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Monday, April 18, 2011

WRITING STUFF FOR BIG AND LITTLE KIDS: First Sale "Friends Forever, Lisa"

In these articles (about once a month on the third or fourth Monday), I’ll be sharing with you what I’ve learned in the past fifteen years from first trying to get short stories and articles published in the non-adult market to publishing pretty much whenever I submit a short story, article or essay to a non-adult market. I’m going to do this chronologically so that those of you who are beginning your journey can learn what I did as I did. This will also tend to make me more coherent as I cast back to those first days – and I won’t make assumptions about what I did and didn’t know…

Sometimes publication is a matter of being in the right place at the right time. I had traveled with a Christian band from June 1977 through August 1978. Our group had grown quite close, but when we were done, we were ready to move on. A pair of our group got married and the wife, after several years of marriage and having kids, decided to start a children’s magazine. She got support from local churches, advertising and a bit of self-funding and put out a few issues of SONSHINE MAGAZINE in 1983.

I had been writing for a number of years but had little to show for it but a story accepted by a “mimeograph and tagboard, three-color cover” called ANTITHESIS. It was my first acceptance, but I’d gotten nothing since then. When Ruth, the editor of the new magazine, shared with me in a letter (this is 1984, remember? It was a PAPER letter…) what she was doing, she asked if I would be interested in writing a story for it.

“Would I?” I leaped on to my IBM Selectric (I was writing on an electric typewriter at the time!)…and stared at the blank sheet of paper.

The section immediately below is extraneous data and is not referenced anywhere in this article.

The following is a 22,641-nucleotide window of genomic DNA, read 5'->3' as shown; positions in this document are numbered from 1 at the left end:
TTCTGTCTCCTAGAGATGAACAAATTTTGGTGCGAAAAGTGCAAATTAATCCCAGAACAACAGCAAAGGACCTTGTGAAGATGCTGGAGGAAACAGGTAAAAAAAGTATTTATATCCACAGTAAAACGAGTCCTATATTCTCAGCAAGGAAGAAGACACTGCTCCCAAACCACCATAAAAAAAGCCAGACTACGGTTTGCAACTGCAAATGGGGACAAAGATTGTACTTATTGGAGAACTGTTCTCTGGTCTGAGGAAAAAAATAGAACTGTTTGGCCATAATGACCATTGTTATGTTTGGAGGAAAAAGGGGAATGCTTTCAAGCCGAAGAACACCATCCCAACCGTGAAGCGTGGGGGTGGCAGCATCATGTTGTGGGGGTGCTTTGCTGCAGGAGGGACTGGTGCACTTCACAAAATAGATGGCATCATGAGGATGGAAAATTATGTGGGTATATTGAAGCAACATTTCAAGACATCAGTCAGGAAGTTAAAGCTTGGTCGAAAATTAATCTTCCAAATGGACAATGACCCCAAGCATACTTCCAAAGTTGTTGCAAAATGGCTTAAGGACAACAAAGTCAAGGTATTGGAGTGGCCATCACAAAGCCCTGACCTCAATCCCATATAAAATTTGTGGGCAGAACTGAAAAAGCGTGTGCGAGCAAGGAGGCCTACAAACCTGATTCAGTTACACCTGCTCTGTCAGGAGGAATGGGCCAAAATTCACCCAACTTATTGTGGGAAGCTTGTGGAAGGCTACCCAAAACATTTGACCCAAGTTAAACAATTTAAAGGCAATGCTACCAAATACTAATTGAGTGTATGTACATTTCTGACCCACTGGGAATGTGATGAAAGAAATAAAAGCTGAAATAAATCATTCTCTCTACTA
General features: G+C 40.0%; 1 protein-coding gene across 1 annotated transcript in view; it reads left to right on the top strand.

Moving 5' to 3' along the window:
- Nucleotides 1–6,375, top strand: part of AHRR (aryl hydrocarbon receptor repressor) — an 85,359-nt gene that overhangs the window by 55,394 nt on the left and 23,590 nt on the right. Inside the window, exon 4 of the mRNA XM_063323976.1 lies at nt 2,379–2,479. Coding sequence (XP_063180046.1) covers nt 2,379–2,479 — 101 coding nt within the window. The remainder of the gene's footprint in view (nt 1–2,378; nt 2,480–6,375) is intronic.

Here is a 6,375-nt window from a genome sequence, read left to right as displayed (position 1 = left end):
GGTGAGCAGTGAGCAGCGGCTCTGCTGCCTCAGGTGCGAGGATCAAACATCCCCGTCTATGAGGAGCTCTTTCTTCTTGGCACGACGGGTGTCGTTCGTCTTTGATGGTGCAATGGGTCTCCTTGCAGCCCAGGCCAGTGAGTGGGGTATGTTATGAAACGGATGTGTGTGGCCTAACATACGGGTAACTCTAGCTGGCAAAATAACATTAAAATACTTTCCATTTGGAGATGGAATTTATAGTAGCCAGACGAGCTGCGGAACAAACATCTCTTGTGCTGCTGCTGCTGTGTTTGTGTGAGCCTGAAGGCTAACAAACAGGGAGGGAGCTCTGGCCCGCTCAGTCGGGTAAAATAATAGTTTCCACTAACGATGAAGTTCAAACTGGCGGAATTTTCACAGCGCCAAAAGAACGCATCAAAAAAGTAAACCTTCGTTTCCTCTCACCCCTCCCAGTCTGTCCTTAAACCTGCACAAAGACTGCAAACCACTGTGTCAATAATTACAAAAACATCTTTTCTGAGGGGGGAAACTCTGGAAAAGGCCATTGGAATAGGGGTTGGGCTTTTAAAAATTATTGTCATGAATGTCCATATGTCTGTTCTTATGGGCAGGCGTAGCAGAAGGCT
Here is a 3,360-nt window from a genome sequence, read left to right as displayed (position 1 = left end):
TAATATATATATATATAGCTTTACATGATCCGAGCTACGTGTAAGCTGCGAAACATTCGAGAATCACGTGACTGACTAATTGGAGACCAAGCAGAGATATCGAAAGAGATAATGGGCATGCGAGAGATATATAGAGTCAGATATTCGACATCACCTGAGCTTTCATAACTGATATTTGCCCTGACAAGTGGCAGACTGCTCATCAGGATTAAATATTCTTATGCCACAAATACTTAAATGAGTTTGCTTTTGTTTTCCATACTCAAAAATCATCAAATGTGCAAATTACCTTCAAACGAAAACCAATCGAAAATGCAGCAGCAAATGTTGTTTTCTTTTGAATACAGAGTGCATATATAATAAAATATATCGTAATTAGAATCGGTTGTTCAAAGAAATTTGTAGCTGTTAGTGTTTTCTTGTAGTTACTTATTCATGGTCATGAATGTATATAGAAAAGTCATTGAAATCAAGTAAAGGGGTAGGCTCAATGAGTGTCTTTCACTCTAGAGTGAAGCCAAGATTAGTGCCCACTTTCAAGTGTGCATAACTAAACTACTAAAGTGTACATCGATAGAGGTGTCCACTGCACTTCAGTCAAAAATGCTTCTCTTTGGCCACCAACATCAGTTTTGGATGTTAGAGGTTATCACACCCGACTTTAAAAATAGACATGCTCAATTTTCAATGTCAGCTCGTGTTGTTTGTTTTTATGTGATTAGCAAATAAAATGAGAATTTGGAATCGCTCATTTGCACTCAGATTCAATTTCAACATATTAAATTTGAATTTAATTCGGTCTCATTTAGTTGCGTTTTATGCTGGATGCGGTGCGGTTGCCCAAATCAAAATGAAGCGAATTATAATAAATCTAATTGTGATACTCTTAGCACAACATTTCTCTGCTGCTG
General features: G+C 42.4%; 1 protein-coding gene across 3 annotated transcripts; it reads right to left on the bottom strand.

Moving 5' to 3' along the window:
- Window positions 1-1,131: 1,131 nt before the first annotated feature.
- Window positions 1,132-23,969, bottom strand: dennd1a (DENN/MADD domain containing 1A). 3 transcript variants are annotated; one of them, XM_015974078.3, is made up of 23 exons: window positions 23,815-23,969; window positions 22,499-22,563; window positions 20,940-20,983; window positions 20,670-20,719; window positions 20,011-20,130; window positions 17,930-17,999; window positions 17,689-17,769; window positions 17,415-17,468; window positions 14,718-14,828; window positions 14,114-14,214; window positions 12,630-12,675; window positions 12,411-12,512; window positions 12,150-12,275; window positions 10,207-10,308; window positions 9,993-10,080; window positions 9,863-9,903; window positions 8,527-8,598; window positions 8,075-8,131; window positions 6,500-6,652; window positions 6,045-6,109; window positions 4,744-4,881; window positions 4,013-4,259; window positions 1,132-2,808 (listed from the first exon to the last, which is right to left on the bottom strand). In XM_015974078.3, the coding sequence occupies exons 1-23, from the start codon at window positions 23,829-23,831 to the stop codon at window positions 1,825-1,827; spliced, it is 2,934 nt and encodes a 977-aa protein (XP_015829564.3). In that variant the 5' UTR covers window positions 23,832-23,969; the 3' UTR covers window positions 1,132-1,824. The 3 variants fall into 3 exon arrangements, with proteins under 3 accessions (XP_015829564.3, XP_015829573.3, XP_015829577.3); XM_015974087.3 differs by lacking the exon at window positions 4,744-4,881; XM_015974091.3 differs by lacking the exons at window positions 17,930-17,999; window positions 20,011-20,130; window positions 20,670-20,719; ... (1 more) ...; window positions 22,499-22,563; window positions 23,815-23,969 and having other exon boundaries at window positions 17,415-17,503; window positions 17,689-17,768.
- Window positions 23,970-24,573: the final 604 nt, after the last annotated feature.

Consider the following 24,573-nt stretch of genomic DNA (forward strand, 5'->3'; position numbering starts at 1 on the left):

I’d long planned on becoming a science fiction writer. Everything I’d written up to this point had been SF. I’d been submitting to ANALOG and other magazines since I was old enough to type and had received nothing but pre-printed rejection slips. I had also been a substitute teacher for three years and knew something about kids, though I had none of my own. I knew ABOUT kids, I just didn’t know them real well. Ruth didn’t want science fiction. But as a science teacher, I knew even less about literature than I did about kids.

So I picked a genre I could navigate in, albeit not with any great knowledge: I wrote a mystery about a girl whose best friend had moved away without writing and telling her. She had to figure it out from an abandoned ocean-side cabin at a resort they shared during the summer. She eventually found a note from the friend, Lisa. Did I plan carefully? Nope. Did I draw a map of the beach? Yup. THAT was something I understood. But the whole planning thing was something I didn’t do well.

I had to go back and RE-write the whole story because it was so full of plot holes, it didn’t make sense; and it certainly wasn’t a mystery! I was working against a deadline and I had to be DONE with the story. I tacked on a religious message (SONSHINE MAGAZINE was a Christian magazine) and sent it to Ruth. She sent it back.

What? WHAT!

She asked for some changes – mostly about integrating the message with the story, I laboriously made them, typed the whole thing up again, sent it – and she bought it! Several months later, the magazine showed up at my house and an artist had rendered a drawing based on my words. I was ecstatic and I found I’d learned my first lessons about writing for children: Write what you know and INTEGRATE your message because EVERY kid story has a “message” that should be INVISIBLE to a child’s critical eye. (They are WAY more critical than adults are!)

What I Learned #1: Be ready to go in a direction you’d never considered.

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